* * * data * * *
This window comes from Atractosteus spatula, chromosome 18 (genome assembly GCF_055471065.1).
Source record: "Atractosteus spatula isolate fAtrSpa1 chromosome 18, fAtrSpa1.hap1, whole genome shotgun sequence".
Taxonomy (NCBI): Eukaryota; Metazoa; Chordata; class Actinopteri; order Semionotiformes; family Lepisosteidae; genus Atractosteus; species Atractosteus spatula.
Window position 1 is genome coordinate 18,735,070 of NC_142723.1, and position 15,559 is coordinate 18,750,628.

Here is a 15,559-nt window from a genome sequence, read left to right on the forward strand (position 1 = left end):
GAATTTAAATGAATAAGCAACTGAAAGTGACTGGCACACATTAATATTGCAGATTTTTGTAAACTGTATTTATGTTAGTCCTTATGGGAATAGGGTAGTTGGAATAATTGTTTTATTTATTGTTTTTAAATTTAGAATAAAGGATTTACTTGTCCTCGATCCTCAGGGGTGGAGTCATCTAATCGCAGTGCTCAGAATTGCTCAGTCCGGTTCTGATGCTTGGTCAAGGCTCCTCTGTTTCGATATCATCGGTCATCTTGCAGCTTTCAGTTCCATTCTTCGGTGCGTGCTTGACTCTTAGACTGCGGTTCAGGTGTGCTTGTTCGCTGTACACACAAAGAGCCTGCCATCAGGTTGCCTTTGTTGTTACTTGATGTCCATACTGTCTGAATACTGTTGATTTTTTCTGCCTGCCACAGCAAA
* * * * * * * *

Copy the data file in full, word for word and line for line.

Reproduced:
This window comes from Atractosteus spatula, chromosome 18 (genome assembly GCF_055471065.1).
Source record: "Atractosteus spatula isolate fAtrSpa1 chromosome 18, fAtrSpa1.hap1, whole genome shotgun sequence".
Taxonomy (NCBI): Eukaryota; Metazoa; Chordata; class Actinopteri; order Semionotiformes; family Lepisosteidae; genus Atractosteus; species Atractosteus spatula.
Window position 1 is genome coordinate 18,735,070 of NC_142723.1, and position 15,559 is coordinate 18,750,628.

Here is a 15,559-nt window from a genome sequence, read left to right on the forward strand (position 1 = left end):
GAATTTAAATGAATAAGCAACTGAAAGTGACTGGCACACATTAATATTGCAGATTTTTGTAAACTGTATTTATGTTAGTCCTTATGGGAATAGGGTAGTTGGAATAATTGTTTTATTTATTGTTTTTAAATTTAGAATAAAGGATTTACTTGTCCTCGATCCTCAGGGGTGGAGTCATCTAATCGCAGTGCTCAGAATTGCTCAGTCCGGTTCTGATGCTTGGTCAAGGCTCCTCTGTTTCGATATCATCGGTCATCTTGCAGCTTTCAGTTCCATTCTTCGGTGCGTGCTTGACTCTTAGACTGCGGTTCAGGTGTGCTTGTTCGCTGTACACACAAAGAGCCTGCCATCAGGTTGCCTTTGTTGTTACTTGATGTCCATACTGTCTGAATACTGTTGATTTTTTCTGCCTGCCACAGCAAA